Maui News

Congressional Colleagues React to Sen. Inouye’s Death

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US Senator Daniel Inouye, courtesy photo.

By Wendy Osher

Condolences have been pouring in from congressional colleagues as they learned of the passing of US Senator Daniel Inouye of Hawaii today.

Senator Inouye served as Hawaii’s first congressman following statehood, and then ran for US Senate in 1962 where he served for nearly nine consecutive terms.


The following statements are among the condolences from friends and colleagues in Congress:

US Senator Lamar Alexander (R-Tenn.):

“Danny Inouye was a patriot who set the standard for public service, both in war and in the United States Senate. In his quiet way, he commanded complete respect. He was a dear friend and I will miss him.”

Colorado US Senator Michael Bennet:

“I am saddened to learn that we lost a great leader in the United States Senate today. Senator Inouye was a war hero, who served the state of Hawaii and this country with great dignity and honor. We will miss his presence in the Senate. No one was more dedicated to Hawaii.”


US Senator Barbara Boxer (D-CA):

“I was deeply saddened to learn of the passing of my dear friend and colleague, Senator Daniel Inouye. I will miss his sonorous voice, his big heart, his self-effacing manner, his integrity and his patriotism.

“Over the years, I worked closely on many issues with Senator Inouye, including creating the first-ever Comprehensive Combat Casualty Care Center in San Diego. Our most severely wounded military men and women would not have this state-of-the-art healing facility without his help.

“We will never be able to replace this remarkable American, who personified the meaning of love of country.”

Sen. Tom Carper (D-Del.):

“I was deeply saddened to learn that my friend and colleague, Senator Daniel Inouye, passed away earlier today. During this difficult time, my thoughts and prayers are with his family, including his wife Irene and son Ken, his friends, and the people of Hawaii, who he represented in Congress for over 50 years.

“We have lost a giant in the Senate. He was truly a gentleman in every respect. He was admired and beloved by all of us, Democrat and Republican alike. His friendship and partnership with the late Republican Senator Ted Stevens provided an example for all of us on how we could work together and get things done for our country. It has been said that leaders should be humble not haughty, that the role of a leader is to serve, not be served, and that we are to lead by our example. Danny Inouye was a lifelong leader from the theaters of Europe during World War II to the halls of the United States Senate – and we will miss him enormously.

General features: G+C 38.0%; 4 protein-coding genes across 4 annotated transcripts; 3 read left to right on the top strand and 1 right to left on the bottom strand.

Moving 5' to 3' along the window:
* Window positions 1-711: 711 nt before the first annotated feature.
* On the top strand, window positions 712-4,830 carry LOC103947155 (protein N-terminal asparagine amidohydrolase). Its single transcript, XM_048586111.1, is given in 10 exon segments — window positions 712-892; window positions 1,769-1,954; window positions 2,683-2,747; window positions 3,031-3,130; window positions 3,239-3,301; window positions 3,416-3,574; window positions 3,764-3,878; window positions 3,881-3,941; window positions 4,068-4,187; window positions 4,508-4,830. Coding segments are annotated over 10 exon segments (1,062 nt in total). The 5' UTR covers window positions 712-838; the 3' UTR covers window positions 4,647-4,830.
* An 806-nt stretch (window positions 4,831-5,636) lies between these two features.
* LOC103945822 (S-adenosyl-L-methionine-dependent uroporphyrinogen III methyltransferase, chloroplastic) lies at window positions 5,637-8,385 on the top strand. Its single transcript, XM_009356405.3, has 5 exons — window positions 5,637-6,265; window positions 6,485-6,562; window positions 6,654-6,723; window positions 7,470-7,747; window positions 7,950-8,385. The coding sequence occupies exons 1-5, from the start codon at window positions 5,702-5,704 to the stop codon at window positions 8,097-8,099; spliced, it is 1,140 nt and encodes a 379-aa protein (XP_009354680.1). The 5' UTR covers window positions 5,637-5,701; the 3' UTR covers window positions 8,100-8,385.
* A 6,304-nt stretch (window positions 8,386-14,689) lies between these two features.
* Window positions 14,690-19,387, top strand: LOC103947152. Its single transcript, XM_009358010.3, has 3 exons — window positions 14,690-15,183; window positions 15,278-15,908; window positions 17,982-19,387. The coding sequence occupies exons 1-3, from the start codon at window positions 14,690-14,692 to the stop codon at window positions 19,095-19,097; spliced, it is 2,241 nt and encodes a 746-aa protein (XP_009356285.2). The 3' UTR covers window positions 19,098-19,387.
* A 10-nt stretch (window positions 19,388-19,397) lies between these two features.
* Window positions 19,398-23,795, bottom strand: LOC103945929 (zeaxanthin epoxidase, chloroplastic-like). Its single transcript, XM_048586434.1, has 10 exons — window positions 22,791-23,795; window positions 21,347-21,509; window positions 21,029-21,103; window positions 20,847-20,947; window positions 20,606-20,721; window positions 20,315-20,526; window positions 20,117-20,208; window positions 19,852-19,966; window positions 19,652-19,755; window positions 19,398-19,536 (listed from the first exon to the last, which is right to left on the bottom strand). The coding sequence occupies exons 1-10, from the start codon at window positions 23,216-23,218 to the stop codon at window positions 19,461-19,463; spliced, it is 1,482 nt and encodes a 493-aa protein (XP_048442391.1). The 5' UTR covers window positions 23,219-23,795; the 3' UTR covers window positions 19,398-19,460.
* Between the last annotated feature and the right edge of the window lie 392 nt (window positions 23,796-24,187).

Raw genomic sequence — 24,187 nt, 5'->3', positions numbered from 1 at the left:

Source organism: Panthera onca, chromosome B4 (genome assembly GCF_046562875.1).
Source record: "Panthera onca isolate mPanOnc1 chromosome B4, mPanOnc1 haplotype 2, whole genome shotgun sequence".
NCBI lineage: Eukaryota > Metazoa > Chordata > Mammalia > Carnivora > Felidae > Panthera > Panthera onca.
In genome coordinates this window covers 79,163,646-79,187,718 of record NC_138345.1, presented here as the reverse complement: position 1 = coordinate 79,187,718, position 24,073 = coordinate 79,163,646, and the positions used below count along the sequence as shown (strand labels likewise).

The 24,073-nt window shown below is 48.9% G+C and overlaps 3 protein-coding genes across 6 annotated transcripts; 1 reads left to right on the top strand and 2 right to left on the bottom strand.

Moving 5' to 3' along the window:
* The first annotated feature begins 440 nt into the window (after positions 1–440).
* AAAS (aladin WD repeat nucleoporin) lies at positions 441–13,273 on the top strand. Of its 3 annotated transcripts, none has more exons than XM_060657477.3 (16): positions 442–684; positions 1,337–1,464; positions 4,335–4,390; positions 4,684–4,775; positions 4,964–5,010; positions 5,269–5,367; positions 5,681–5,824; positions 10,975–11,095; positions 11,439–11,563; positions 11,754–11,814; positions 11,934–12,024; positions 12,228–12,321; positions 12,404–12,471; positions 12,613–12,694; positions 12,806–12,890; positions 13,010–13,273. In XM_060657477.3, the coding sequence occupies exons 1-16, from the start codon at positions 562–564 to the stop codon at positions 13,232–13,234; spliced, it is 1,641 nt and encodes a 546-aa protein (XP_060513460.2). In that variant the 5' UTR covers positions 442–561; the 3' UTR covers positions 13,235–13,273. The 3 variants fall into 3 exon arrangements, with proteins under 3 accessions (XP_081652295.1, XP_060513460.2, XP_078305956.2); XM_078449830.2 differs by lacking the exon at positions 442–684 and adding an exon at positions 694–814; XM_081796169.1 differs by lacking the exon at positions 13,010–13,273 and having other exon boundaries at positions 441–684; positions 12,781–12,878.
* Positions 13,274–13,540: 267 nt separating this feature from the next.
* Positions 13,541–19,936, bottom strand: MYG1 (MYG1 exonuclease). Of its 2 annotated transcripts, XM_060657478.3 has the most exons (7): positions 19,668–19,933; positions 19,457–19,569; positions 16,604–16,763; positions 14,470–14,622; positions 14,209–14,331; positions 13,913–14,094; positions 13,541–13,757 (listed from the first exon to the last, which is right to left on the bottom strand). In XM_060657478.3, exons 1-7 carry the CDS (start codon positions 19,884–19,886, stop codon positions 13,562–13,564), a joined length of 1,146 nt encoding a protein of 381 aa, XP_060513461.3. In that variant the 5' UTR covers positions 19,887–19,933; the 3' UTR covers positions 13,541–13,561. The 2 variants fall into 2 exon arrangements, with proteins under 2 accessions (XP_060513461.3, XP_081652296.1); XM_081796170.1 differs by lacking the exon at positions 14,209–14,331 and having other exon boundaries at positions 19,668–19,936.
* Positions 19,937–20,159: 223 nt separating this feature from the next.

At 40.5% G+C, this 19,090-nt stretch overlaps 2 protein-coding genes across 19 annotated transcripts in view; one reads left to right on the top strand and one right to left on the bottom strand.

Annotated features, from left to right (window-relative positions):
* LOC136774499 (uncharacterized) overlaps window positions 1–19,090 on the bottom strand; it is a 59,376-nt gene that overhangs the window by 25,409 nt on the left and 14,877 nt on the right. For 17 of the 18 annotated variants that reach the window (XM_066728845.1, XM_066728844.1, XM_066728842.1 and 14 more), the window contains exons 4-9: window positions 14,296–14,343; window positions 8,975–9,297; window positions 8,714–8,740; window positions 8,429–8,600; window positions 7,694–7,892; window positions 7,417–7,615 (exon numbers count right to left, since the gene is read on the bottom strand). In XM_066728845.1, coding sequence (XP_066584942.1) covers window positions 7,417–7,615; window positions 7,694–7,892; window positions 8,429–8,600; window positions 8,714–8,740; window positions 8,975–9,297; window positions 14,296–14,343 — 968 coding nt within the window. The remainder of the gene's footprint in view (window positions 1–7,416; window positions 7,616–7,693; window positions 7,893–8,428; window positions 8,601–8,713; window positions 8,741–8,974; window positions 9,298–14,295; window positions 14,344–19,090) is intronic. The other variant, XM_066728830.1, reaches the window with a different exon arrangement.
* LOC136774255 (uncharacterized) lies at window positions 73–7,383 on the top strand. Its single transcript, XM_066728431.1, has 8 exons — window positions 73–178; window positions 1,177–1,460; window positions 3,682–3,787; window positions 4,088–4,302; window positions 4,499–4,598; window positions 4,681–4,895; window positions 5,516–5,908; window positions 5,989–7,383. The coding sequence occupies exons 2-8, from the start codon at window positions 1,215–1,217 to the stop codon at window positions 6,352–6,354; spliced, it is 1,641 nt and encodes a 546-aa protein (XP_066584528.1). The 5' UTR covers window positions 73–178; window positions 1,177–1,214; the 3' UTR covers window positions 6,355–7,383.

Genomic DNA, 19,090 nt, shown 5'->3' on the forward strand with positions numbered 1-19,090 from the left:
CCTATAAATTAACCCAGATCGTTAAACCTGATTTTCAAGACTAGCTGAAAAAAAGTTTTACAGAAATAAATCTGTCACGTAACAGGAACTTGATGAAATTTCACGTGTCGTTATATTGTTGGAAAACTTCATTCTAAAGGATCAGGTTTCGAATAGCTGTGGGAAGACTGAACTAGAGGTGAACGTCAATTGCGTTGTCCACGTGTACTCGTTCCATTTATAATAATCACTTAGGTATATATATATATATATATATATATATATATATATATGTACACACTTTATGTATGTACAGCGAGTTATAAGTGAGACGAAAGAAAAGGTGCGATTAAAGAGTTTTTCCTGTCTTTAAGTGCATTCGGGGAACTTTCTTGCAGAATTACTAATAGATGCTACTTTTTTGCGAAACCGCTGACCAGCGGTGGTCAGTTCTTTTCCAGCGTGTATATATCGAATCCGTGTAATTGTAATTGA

“As we mourn him, we remember that he had a full life. He leaves behind an enormous legacy, and we are so blessed to have had him with us as long as we did. But it is still tough to say ‘Aloha’ this one last time.”

Senate Majority Leader Harry Reid (D-NV):

“My dear friend, Senator Daniel Inouye, the Senior Senator from Hawaii, was one of the finest men I have known in my lifetime. He was one of the most distinguished senators this body has ever seen. He was a soldier of incomparable bravery and a man of uncommon decency, and it is with deep sadness that I mark his passing.

“As a young man, Senator Inouye demonstrated the kind of bravery that challenges us all to rise to a higher standard. Although Senator Inouye and other Japanese-Americans were exempt from the draft, he volunteered to fight for our flag. He volunteered, even though the families of so-called Nisei soldiers were imprisoned in American internment camps. Senator Inouye was wounded in battle saving the lives of his fellow soldiers. For his acts of valor, he received the Medal of Honor, the Distinguished Service Cross, a Bronze Star, a Purple Heart and the Congressional Gold Medal, the highest honor Congress can bestow.

“Senator Inouye’s son once asked him why – after being called ‘enemy aliens’ and after being held in internment camps – he and the members of the famed 442nd fought so heroically. Senator Inouye told his son that he fought ‘for the children.’ For children, there could be no finer role model than Senator Inouye.

“Today, my thoughts are with his family, including his wife Irene, son Ken, daughter-in-law Jessica, step-daughter Jennifer and granddaughter Maggie. Their loss is the nation’s, as today we all lost a pioneer and a noble soul.”


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